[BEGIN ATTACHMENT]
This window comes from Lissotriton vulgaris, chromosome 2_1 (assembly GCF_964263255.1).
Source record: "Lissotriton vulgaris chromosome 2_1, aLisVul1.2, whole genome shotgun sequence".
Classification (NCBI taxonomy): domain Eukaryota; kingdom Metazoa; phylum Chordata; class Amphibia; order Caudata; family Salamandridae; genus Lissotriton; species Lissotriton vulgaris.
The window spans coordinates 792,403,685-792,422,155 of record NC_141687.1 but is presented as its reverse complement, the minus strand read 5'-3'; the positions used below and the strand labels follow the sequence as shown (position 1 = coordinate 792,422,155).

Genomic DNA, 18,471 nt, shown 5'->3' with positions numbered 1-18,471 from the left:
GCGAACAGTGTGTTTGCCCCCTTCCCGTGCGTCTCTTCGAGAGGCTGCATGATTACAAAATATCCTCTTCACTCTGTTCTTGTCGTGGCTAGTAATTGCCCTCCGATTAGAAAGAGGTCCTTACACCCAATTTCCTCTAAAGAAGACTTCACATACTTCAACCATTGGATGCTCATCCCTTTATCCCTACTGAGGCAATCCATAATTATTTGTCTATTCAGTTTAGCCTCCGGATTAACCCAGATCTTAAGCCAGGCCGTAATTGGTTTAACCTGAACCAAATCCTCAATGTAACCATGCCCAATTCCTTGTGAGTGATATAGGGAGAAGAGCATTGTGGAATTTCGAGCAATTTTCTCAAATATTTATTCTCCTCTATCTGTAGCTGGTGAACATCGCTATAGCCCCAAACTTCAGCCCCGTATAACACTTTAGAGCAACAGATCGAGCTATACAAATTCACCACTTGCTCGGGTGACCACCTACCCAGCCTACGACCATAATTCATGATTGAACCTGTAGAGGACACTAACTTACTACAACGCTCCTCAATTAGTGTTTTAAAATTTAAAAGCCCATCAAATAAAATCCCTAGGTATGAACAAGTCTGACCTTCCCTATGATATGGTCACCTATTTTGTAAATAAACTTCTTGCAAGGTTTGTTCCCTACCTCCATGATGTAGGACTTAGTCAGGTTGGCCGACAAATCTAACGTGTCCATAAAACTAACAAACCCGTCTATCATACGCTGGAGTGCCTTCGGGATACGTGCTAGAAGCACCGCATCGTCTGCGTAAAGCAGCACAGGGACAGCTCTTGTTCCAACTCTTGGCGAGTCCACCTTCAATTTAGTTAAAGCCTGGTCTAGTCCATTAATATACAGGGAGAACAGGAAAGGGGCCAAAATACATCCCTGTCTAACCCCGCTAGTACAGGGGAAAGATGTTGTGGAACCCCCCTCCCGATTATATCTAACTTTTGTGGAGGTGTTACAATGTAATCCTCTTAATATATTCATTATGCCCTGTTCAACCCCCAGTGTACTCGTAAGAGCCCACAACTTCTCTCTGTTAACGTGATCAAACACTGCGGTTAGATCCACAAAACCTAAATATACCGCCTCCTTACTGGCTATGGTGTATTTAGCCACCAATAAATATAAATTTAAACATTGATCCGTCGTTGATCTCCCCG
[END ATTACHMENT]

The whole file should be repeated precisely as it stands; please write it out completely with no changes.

This window comes from Lissotriton vulgaris, chromosome 2_1 (assembly GCF_964263255.1).
Source record: "Lissotriton vulgaris chromosome 2_1, aLisVul1.2, whole genome shotgun sequence".
Classification (NCBI taxonomy): domain Eukaryota; kingdom Metazoa; phylum Chordata; class Amphibia; order Caudata; family Salamandridae; genus Lissotriton; species Lissotriton vulgaris.
The window spans coordinates 792,403,685-792,422,155 of record NC_141687.1 but is presented as its reverse complement, the minus strand read 5'-3'; the positions used below and the strand labels follow the sequence as shown (position 1 = coordinate 792,422,155).

Genomic DNA, 18,471 nt, shown 5'->3' with positions numbered 1-18,471 from the left:
GCGAACAGTGTGTTTGCCCCCTTCCCGTGCGTCTCTTCGAGAGGCTGCATGATTACAAAATATCCTCTTCACTCTGTTCTTGTCGTGGCTAGTAATTGCCCTCCGATTAGAAAGAGGTCCTTACACCCAATTTCCTCTAAAGAAGACTTCACATACTTCAACCATTGGATGCTCATCCCTTTATCCCTACTGAGGCAATCCATAATTATTTGTCTATTCAGTTTAGCCTCCGGATTAACCCAGATCTTAAGCCAGGCCGTAATTGGTTTAACCTGAACCAAATCCTCAATGTAACCATGCCCAATTCCTTGTGAGTGATATAGGGAGAAGAGCATTGTGGAATTTCGAGCAATTTTCTCAAATATTTATTCTCCTCTATCTGTAGCTGGTGAACATCGCTATAGCCCCAAACTTCAGCCCCGTATAACACTTTAGAGCAACAGATCGAGCTATACAAATTCACCACTTGCTCGGGTGACCACCTACCCAGCCTACGACCATAATTCATGATTGAACCTGTAGAGGACACTAACTTACTACAACGCTCCTCAATTAGTGTTTTAAAATTTAAAAGCCCATCAAATAAAATCCCTAGGTATGAACAAGTCTGACCTTCCCTATGATATGGTCACCTATTTTGTAAATAAACTTCTTGCAAGGTTTGTTCCCTACCTCCATGATGTAGGACTTAGTCAGGTTGGCCGACAAATCTAACGTGTCCATAAAACTAACAAACCCGTCTATCATACGCTGGAGTGCCTTCGGGATACGTGCTAGAAGCACCGCATCGTCTGCGTAAAGCAGCACAGGGACAGCTCTTGTTCCAACTCTTGGCGAGTCCACCTTCAATTTAGTTAAAGCCTGGTCTAGTCCATTAATATACAGGGAGAACAGGAAAGGGGCCAAAATACATCCCTGTCTAACCCCGCTAGTACAGGGGAAAGATGTTGTGGAACCCCCCTCCCGATTATATCTAACTTTTGTGGAGGTGTTACAATGTAATCCTCTTAATATATTCATTATGCCCTGTTCAACCCCCAGTGTACTCGTAAGAGCCCACAACTTCTCTCTGTTAACGTGATCAAACACTGCGGTTAGATCCACAAAACCTAAATATACCGCCTCCTTACTGGCTATGGTGTATTTAGCCACCAATAAATATAAATTTAAACATTGATCCGTCGTTGATCTCCCCG